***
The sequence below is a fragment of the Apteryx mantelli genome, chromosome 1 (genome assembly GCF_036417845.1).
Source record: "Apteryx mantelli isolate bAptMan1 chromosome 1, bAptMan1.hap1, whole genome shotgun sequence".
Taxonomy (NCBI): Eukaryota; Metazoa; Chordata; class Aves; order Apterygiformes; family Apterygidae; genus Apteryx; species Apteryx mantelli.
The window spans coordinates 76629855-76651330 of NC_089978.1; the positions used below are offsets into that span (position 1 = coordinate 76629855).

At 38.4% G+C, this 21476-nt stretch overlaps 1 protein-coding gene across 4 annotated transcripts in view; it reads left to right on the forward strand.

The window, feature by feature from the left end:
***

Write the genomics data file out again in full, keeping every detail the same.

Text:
The sequence below is a fragment of the Apteryx mantelli genome, chromosome 1 (genome assembly GCF_036417845.1).
Source record: "Apteryx mantelli isolate bAptMan1 chromosome 1, bAptMan1.hap1, whole genome shotgun sequence".
Taxonomy (NCBI): Eukaryota; Metazoa; Chordata; class Aves; order Apterygiformes; family Apterygidae; genus Apteryx; species Apteryx mantelli.
The window spans coordinates 76629855-76651330 of NC_089978.1; the positions used below are offsets into that span (position 1 = coordinate 76629855).

At 38.4% G+C, this 21476-nt stretch overlaps 1 protein-coding gene across 4 annotated transcripts in view; it reads left to right on the forward strand.

The window, feature by feature from the left end: